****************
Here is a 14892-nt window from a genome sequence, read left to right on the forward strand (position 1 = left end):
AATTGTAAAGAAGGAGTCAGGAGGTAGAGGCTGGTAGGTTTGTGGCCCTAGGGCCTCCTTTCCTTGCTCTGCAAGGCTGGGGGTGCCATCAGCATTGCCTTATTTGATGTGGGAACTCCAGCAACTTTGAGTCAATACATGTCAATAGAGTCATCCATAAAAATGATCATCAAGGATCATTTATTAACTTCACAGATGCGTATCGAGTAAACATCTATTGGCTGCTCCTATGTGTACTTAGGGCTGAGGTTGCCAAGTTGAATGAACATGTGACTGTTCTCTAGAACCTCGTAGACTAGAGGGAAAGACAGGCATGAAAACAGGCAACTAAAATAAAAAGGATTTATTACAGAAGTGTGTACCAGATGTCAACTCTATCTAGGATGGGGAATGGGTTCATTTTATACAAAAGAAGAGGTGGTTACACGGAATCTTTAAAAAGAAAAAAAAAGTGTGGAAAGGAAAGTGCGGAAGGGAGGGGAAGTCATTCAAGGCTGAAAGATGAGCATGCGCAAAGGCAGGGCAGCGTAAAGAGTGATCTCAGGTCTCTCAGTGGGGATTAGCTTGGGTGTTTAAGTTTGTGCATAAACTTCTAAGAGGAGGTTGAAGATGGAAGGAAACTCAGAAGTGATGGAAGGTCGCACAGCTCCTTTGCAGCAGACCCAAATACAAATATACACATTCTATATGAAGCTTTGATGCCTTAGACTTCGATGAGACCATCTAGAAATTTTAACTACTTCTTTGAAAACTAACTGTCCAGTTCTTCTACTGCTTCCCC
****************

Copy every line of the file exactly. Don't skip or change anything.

Here is a 14892-nt window from a genome sequence, read left to right on the forward strand (position 1 = left end):
AATTGTAAAGAAGGAGTCAGGAGGTAGAGGCTGGTAGGTTTGTGGCCCTAGGGCCTCCTTTCCTTGCTCTGCAAGGCTGGGGGTGCCATCAGCATTGCCTTATTTGATGTGGGAACTCCAGCAACTTTGAGTCAATACATGTCAATAGAGTCATCCATAAAAATGATCATCAAGGATCATTTATTAACTTCACAGATGCGTATCGAGTAAACATCTATTGGCTGCTCCTATGTGTACTTAGGGCTGAGGTTGCCAAGTTGAATGAACATGTGACTGTTCTCTAGAACCTCGTAGACTAGAGGGAAAGACAGGCATGAAAACAGGCAACTAAAATAAAAAGGATTTATTACAGAAGTGTGTACCAGATGTCAACTCTATCTAGGATGGGGAATGGGTTCATTTTATACAAAAGAAGAGGTGGTTACACGGAATCTTTAAAAAGAAAAAAAAAGTGTGGAAAGGAAAGTGCGGAAGGGAGGGGAAGTCATTCAAGGCTGAAAGATGAGCATGCGCAAAGGCAGGGCAGCGTAAAGAGTGATCTCAGGTCTCTCAGTGGGGATTAGCTTGGGTGTTTAAGTTTGTGCATAAACTTCTAAGAGGAGGTTGAAGATGGAAGGAAACTCAGAAGTGATGGAAGGTCGCACAGCTCCTTTGCAGCAGACCCAAATACAAATATACACATTCTATATGAAGCTTTGATGCCTTAGACTTCGATGAGACCATCTAGAAATTTTAACTACTTCTTTGAAAACTAACTGTCCAGTTCTTCTACTGCTTCCCC